When I was asked to try and incorporate ‘Self-Improvement September’ into one of my blogs I was at first concerned that I would end up repeating myself from my ‘self-care’ themed blog. It turns out I needn’t have worried.
I spent the whole of September with a proverbial eye open for anything that I may have done that has improved my ‘self’ and to be honest, there had been quite a few opportunities which have reared their rather inspiring heads. My husband and I have been preparing for our annual review, which in itself is a time for reflection on our experiences and a time to look back and see how far we have come and scarily, a time to look forward and see what we have facing us. We have both completed some training in our new zoom-ing world and we always make sure that we spend time (even though it may be whilst brushing our teeth at the end of the day) sharing anything we have learnt about the foster children, our own children or indeed ourselves. And whilst all of these things, I feel, have added up to only positive measures there was something, completely reserved from fostering, which really changed my mindset……..I went back to work.
I left the teaching profession in a flurry of frustration, exhaustion and stress. The profession is unbalanced and there is a huge amount of work that needs to be done to improve the well-being of all members of school staff across the whole country – but that is a whole different blog! I was ready to leave. I wanted to leave. Yet as soon as I left, I missed it. Or should I say, I missed the children. Which I know sounds utterly crazy due to me being at home with 6, but I missed the buzz of a classroom. The random questions, the lightbulb moments and I missed interacting with other adults. So, when a friend messaged and asked if I could do a day supply at her school I agreed with trepidation. Would I feel that crippling anxiety I used to feel when going into work? Would I spend the whole day wishing I was at home? Would I feel less of myself because I was going back to a profession which I felt had harmed me? All of these questions were running around in my head the night before, and I can’t say that I slept very well. Yet the following morning, I woke up alert, bright and, dare I say, excited. I felt a rush as I put on clothes that didn’t have an elastic waistband (lockdown and six kids hadn’t given me much scope to ‘dress up’), I packed a lunch and left the house – quite literally smiling as I waved goodbye to my husband juggling a million balls that a school morning brings.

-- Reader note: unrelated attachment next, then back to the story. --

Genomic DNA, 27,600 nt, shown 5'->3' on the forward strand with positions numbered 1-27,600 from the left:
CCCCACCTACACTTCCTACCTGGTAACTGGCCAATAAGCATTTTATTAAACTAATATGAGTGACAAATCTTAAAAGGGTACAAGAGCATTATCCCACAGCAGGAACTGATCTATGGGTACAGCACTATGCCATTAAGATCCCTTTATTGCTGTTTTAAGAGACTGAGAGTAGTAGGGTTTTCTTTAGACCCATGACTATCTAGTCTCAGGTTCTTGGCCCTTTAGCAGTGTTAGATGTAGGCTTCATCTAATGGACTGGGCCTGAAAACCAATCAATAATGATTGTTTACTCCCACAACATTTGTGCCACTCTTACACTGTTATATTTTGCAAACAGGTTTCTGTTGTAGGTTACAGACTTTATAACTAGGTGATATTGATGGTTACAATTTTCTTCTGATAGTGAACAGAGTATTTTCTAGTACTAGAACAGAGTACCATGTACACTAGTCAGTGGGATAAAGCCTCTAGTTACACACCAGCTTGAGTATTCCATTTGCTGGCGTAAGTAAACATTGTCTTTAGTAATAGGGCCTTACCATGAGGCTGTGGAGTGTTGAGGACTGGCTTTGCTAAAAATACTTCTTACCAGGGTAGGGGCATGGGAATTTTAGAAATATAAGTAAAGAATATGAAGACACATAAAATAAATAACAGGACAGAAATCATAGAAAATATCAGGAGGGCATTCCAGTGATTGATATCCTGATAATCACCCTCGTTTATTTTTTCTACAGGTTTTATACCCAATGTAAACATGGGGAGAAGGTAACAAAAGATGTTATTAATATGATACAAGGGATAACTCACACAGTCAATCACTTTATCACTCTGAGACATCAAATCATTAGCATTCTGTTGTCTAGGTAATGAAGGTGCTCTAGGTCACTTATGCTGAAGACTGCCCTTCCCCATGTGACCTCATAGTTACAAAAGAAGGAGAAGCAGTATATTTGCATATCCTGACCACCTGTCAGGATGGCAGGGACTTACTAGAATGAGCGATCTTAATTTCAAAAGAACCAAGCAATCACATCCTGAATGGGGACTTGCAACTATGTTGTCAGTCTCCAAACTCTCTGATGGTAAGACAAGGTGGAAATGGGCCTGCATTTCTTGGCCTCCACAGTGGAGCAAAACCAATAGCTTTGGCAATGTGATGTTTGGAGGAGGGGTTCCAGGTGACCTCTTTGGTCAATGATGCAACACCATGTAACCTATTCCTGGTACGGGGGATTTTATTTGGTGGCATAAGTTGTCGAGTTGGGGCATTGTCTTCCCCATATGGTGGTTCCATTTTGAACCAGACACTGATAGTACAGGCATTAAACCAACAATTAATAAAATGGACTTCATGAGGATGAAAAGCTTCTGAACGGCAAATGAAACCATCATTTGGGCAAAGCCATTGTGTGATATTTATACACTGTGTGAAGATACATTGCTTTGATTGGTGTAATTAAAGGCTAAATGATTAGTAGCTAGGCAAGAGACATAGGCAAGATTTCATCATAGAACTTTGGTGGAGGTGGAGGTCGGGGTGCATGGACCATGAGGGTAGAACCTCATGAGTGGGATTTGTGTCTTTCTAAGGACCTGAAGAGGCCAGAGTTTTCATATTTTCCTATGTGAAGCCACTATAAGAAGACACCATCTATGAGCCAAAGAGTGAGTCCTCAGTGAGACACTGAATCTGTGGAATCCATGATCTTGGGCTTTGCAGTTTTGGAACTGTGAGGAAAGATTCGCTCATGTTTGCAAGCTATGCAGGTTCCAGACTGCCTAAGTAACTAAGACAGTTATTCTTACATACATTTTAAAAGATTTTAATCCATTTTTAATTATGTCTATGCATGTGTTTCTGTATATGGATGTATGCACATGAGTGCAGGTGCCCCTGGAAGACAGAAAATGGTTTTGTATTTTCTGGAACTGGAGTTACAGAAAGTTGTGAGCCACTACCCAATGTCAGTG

I spent the day with a group of sparky, intelligent and inquisitive 6-year-olds who, like me, were also still feeling a little wobbly after six months away from school. We tackled the day together and I left at 3.45 pm with more than a spring in my step. The drive home was about forty-five minutes and on the journey, I realised how much fostering had given me. Not only had it allowed me more time at home to be with my own children it had given me back a profession which, politics aside, I really, really love. So whenever people say to me something quite typical like, ‘Oh, you are so amazing for fostering’ I think no, fostering is so amazing for me.